Saturday, June 12, 2010

Turkey, Hamas and the PKK

Wall Street Journal
11 June '10
Posted before Shabbat

The Middle East's regional superpower has again deployed its air force to bomb a rebel group considered by some to be terrorists and by others to be freedom fighters. Another Israeli air strike on Gaza? Not quite.

The attacker is the Turkish air force, which on Monday bombed PKK positions in northern Iraq for the second time in a month. The PKK, or "Kurdistan Workers' Party," has been fighting Ankara for more than 25 years to carve out an independent Kurdistan. Its ideology is a mishmash of Maoism, nationalism and, more recently, Islamism. Its methods are guerrilla warfare, hostage taking, drug trafficking and terrorism. Tens of thousands of Turks have been killed in the fighting.

So it is with good reason that Turkey will neither recognize nor negotiate with the PKK, much less accept the legitimacy of its cause. And while some European governments have gone wobbly over the PKK, the U.S. has been stalwart in siding with Ankara. So has Israel, which over the years has provided Turkey with military and counterterrorist assistance.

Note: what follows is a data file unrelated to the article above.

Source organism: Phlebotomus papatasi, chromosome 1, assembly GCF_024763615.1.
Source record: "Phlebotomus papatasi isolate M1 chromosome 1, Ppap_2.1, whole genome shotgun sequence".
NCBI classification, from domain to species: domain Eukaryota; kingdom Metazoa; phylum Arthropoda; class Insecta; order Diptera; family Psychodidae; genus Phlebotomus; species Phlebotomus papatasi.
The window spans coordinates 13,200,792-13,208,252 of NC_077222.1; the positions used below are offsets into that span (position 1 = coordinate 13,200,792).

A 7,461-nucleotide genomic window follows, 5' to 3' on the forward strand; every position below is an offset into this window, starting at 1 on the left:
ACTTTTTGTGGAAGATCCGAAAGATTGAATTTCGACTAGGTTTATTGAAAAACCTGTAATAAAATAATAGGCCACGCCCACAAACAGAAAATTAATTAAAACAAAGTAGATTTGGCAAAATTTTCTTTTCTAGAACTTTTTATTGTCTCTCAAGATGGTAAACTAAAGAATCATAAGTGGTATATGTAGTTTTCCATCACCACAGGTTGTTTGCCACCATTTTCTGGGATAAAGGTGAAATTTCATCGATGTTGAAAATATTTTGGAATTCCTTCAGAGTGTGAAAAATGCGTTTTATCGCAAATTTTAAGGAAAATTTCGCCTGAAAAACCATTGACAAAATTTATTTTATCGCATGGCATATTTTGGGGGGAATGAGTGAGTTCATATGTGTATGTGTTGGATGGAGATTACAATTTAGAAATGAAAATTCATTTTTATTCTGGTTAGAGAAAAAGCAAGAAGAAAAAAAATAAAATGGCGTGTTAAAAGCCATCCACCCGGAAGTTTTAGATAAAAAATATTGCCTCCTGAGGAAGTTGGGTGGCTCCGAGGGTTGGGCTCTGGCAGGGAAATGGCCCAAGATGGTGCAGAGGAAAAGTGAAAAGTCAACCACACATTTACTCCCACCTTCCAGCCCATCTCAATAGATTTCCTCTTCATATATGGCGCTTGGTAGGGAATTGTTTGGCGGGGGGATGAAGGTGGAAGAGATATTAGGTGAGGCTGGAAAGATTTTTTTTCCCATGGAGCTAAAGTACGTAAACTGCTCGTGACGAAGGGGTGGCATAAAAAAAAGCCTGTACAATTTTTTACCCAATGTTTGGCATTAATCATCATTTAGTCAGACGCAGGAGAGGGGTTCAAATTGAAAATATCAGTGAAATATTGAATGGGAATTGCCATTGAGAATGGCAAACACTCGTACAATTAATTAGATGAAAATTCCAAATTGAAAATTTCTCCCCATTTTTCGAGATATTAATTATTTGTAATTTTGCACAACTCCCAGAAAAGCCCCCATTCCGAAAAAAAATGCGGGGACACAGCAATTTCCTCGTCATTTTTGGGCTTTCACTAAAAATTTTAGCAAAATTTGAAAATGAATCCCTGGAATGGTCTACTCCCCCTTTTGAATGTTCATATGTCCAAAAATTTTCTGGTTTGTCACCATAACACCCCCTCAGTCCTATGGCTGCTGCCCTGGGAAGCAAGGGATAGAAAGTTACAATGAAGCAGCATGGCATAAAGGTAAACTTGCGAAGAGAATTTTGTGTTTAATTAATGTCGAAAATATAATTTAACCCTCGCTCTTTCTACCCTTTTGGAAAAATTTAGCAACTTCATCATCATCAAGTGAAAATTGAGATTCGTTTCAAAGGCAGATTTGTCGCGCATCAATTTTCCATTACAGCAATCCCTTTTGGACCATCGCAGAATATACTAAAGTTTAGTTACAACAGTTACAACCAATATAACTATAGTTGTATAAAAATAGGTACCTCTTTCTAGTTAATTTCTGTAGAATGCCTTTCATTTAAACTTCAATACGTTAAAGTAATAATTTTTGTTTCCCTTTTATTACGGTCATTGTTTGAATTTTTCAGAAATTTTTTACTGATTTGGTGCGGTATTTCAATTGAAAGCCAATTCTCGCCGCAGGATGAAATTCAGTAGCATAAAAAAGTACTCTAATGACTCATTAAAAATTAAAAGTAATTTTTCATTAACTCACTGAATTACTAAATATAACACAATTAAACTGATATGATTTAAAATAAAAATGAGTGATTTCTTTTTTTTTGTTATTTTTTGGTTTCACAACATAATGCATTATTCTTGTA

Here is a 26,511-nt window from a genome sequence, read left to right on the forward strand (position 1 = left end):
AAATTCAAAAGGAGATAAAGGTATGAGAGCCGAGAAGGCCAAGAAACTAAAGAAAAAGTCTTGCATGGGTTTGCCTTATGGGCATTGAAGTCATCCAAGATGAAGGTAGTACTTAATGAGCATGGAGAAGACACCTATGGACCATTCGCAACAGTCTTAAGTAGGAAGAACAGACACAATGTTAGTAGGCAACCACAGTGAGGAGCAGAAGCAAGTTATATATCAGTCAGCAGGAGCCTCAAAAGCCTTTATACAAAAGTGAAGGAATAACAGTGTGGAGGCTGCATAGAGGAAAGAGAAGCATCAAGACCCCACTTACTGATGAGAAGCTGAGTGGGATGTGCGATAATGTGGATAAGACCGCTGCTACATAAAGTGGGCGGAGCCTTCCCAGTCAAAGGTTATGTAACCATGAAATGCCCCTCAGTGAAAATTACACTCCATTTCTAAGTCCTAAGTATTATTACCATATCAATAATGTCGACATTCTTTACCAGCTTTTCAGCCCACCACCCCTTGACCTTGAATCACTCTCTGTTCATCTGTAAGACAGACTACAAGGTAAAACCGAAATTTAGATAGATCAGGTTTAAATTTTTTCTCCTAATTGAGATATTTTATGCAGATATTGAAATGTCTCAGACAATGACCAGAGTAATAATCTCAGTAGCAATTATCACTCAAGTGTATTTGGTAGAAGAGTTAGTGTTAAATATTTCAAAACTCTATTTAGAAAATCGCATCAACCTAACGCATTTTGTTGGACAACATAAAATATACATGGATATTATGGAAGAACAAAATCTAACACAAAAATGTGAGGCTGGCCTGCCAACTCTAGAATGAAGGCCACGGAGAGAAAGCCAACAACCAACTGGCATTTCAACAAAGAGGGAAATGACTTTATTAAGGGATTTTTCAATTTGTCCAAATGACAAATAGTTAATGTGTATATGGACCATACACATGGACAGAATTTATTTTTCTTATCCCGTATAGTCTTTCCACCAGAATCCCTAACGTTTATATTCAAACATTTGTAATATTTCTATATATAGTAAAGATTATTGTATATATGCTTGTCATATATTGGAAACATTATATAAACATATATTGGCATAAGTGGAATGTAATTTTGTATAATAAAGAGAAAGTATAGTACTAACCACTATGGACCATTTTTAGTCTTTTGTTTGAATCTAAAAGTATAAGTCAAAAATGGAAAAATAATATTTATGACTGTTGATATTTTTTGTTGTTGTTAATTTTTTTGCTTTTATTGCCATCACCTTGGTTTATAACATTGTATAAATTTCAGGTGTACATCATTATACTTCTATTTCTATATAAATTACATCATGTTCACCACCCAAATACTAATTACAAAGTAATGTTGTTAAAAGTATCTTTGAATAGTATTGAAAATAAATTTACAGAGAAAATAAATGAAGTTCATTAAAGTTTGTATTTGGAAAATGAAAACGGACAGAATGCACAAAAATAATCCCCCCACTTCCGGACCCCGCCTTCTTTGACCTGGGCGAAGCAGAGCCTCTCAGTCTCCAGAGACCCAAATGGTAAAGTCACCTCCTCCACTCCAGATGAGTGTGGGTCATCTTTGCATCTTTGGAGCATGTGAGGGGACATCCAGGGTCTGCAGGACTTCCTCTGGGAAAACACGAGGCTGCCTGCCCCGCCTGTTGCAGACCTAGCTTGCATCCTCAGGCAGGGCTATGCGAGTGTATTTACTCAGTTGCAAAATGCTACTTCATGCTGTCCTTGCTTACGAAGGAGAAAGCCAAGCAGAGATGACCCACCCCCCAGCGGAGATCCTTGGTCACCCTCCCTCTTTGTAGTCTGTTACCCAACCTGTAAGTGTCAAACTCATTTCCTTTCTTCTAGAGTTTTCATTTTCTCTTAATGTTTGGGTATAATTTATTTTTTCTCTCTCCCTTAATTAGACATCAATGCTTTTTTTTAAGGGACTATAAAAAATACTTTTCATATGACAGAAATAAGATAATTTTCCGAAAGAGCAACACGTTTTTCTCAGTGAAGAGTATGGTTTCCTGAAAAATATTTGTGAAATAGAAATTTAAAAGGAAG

Israel has enemies similar to the PKK, including Hamas and other Palestinian terror groups, and it has dealt with them in similar ways. Successive Israeli governments have also accepted the legitimacy of a Palestinian state, which is more than can be said for the Turkish government's attitude toward an independent Kurdistan.

Turkish governments once understood this, as they understood the benefits of siding with the West and Israel against regional radicals. Not so current Prime Minister Recep Tayyip Erdogan, who has taken up the anti-Israel banner with a relish befitting his new friends in Tehran and Damascus. The Israeli raid on the Gaza-bound Turkish flotilla last week has given Mr. Erdogan another chance to vent against the Jewish state and champion Hamas. However well Mr. Erdogan's dalliance with Islamic extremists plays at home, the world can plainly see his double standard.

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